Tuesday, February 12, 2013

How to Fake Data and Get Tons of Money: Part 1

In what I hope will become a long-running serial, today we will discuss how you can prevaricate, dissemble, equivocate, and in general become as slippery as an eel slathered with axle grease, yet still maintain your mediocre, ill-deserved, but unblemished reputation, without feeling like a repulsive stain on the undergarments of the universe.

I am, of course, talking about making stuff up.

As the human imagination is one of the most wonderful and powerful aspects of our nature, there is no reason you should not exercise it to the best of your ability; and there is no greater opportunity to use this faculty than when the stakes are dire, the potential losses abysmally, wretchedly low, the potential gains dizzyingly, intoxicatingly high. (To get yourself in the right frame of mind, I recommend Dostoyevsky's novella The Gambler.) And I can think of no greater stakes than in reporting scientific data, when entire grants can turn on just one analysis, one result, one number. Every person, at one time or another, has been tempted to cheat and swindle their way to fortune; and as all are equally disposed to sin, all are equally guilty.

In order to earn your fortune, therefore, and to elicit the admiration, envy, and insensate jealousy of your colleagues, I humbly suggest using none other than the lowly correlation. Taught in every introductory statistics class, a correlation is simply a quantitative description of the association between two variables; it can range between -1 and +1; and the farther away from zero, the stronger the correlation, while the closer to zero, the weaker the correlation. However, the beauty of correlation is that one number - just one! - has the inordinate ability to make the correlation significant or not significant.Take, for example, the correlation between shoe size and IQ. Most would intuit that there is no relationship between the two, and that having a larger shoe size should neither be associated with a higher IQ or a lower IQ. However, if Bozo the Clown is included in your sample - a man with a gigantic shoe size, and who happens to also be a comedic genius - then your correlation could be spuriously driven upward by this one observation.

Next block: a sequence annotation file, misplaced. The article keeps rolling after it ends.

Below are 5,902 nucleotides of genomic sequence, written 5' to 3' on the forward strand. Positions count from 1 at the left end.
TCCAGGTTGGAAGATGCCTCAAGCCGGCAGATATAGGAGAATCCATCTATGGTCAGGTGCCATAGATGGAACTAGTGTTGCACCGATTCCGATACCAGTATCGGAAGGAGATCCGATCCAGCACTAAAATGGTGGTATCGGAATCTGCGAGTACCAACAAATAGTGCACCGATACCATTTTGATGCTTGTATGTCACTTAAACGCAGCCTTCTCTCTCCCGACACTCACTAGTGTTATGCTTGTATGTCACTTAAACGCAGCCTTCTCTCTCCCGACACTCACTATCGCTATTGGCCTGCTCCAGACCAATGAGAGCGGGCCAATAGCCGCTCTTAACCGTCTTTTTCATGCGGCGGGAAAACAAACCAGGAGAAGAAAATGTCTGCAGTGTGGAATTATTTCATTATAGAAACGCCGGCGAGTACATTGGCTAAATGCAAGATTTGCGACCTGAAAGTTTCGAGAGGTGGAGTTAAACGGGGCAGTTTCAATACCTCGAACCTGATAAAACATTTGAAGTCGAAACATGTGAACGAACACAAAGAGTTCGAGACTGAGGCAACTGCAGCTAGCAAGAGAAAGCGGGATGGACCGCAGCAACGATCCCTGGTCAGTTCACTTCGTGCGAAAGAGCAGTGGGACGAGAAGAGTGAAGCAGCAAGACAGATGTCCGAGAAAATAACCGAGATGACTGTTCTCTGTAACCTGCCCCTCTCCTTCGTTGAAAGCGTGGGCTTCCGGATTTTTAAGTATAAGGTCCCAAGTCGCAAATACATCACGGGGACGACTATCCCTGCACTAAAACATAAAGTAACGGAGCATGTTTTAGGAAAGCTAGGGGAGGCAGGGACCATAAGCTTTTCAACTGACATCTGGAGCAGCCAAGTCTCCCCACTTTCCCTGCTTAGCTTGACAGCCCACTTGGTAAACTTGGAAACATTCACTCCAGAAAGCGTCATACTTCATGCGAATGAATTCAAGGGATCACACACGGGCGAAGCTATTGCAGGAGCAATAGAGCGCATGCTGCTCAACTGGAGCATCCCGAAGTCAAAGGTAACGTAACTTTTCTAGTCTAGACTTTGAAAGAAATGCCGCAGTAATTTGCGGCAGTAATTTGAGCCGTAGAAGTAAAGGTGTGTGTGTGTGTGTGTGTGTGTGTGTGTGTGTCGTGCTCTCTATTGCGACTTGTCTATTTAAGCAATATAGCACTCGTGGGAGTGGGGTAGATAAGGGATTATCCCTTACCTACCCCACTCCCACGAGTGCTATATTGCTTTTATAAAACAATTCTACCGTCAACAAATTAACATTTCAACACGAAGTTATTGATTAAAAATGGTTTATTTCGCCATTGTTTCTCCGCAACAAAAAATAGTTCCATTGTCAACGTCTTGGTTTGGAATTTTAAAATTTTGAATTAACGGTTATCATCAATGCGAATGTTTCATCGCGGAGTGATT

To illustrate just how easy this is, a recently created web applet provides you with fourteen randomly generated numbers, and allows the user to plot an additional point anywhere on the graph. As you will soon learn, it is simple to place the observation in a reasonable and semi-random location, and get the result that you want:

Non-significant correlation, leading to despair, despond, and death.

Significant correlation, leading to elation, ebullience, and aphrodisia.

The beauty of this approach lies in its simplicity: We are only altering one number, after all, and this hardly approaches the enormity of scientific fraud perpetrated on far grander scales. It is easy, efficient, and fiendishly inconspicuous, and should anyone's suspicions be aroused, that one number can simply be dismissed as a clerical error, fat-finger typing, or simply chalked up to plain carelessness. In any case, it requires a minimum of effort, promises a maximum of return, and allows you to cover your tracks like the vulpine, versatile genius that you are.

And should your conscience, in your most private moments, ever raise objection to your spineless behavior, merely repeat this mantra to smother it: Others have done worse.

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